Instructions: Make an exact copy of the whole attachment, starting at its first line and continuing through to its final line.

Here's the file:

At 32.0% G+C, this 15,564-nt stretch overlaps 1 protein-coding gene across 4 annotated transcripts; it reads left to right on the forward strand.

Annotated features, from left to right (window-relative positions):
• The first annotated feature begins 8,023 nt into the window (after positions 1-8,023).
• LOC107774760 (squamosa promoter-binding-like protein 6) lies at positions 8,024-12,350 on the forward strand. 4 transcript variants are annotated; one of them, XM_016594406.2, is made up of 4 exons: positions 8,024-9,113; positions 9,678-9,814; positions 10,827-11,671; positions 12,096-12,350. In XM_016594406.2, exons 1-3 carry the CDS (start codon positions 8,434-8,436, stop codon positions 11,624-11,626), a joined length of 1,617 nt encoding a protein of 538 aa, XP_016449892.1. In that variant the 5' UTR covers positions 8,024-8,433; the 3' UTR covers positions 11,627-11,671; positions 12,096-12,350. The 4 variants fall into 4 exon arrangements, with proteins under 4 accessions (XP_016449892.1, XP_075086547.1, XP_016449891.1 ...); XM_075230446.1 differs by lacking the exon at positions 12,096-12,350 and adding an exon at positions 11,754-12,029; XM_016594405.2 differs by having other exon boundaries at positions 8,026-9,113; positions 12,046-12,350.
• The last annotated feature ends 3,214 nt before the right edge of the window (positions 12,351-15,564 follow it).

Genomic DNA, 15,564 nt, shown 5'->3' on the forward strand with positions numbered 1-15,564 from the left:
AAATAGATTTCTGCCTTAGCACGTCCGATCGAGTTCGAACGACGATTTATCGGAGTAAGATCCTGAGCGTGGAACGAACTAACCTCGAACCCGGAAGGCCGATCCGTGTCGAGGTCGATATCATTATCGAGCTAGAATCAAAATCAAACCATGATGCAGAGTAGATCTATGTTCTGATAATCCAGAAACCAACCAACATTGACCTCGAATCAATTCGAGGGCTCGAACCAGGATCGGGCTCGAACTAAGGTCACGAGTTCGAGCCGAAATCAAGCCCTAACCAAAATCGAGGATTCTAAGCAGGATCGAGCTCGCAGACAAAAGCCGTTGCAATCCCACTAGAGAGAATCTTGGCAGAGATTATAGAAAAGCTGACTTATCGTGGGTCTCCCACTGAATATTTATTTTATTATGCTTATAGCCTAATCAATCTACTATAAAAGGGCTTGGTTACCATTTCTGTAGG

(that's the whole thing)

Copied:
At 32.0% G+C, this 15,564-nt stretch overlaps 1 protein-coding gene across 4 annotated transcripts; it reads left to right on the forward strand.

Annotated features, from left to right (window-relative positions):
• The first annotated feature begins 8,023 nt into the window (after positions 1-8,023).
• LOC107774760 (squamosa promoter-binding-like protein 6) lies at positions 8,024-12,350 on the forward strand. 4 transcript variants are annotated; one of them, XM_016594406.2, is made up of 4 exons: positions 8,024-9,113; positions 9,678-9,814; positions 10,827-11,671; positions 12,096-12,350. In XM_016594406.2, exons 1-3 carry the CDS (start codon positions 8,434-8,436, stop codon positions 11,624-11,626), a joined length of 1,617 nt encoding a protein of 538 aa, XP_016449892.1. In that variant the 5' UTR covers positions 8,024-8,433; the 3' UTR covers positions 11,627-11,671; positions 12,096-12,350. The 4 variants fall into 4 exon arrangements, with proteins under 4 accessions (XP_016449892.1, XP_075086547.1, XP_016449891.1 ...); XM_075230446.1 differs by lacking the exon at positions 12,096-12,350 and adding an exon at positions 11,754-12,029; XM_016594405.2 differs by having other exon boundaries at positions 8,026-9,113; positions 12,046-12,350.
• The last annotated feature ends 3,214 nt before the right edge of the window (positions 12,351-15,564 follow it).

Genomic DNA, 15,564 nt, shown 5'->3' on the forward strand with positions numbered 1-15,564 from the left:
AAATAGATTTCTGCCTTAGCACGTCCGATCGAGTTCGAACGACGATTTATCGGAGTAAGATCCTGAGCGTGGAACGAACTAACCTCGAACCCGGAAGGCCGATCCGTGTCGAGGTCGATATCATTATCGAGCTAGAATCAAAATCAAACCATGATGCAGAGTAGATCTATGTTCTGATAATCCAGAAACCAACCAACATTGACCTCGAATCAATTCGAGGGCTCGAACCAGGATCGGGCTCGAACTAAGGTCACGAGTTCGAGCCGAAATCAAGCCCTAACCAAAATCGAGGATTCTAAGCAGGATCGAGCTCGCAGACAAAAGCCGTTGCAATCCCACTAGAGAGAATCTTGGCAGAGATTATAGAAAAGCTGACTTATCGTGGGTCTCCCACTGAATATTTATTTTATTATGCTTATAGCCTAATCAATCTACTATAAAAGGGCTTGGTTACCATTTCTGTAGG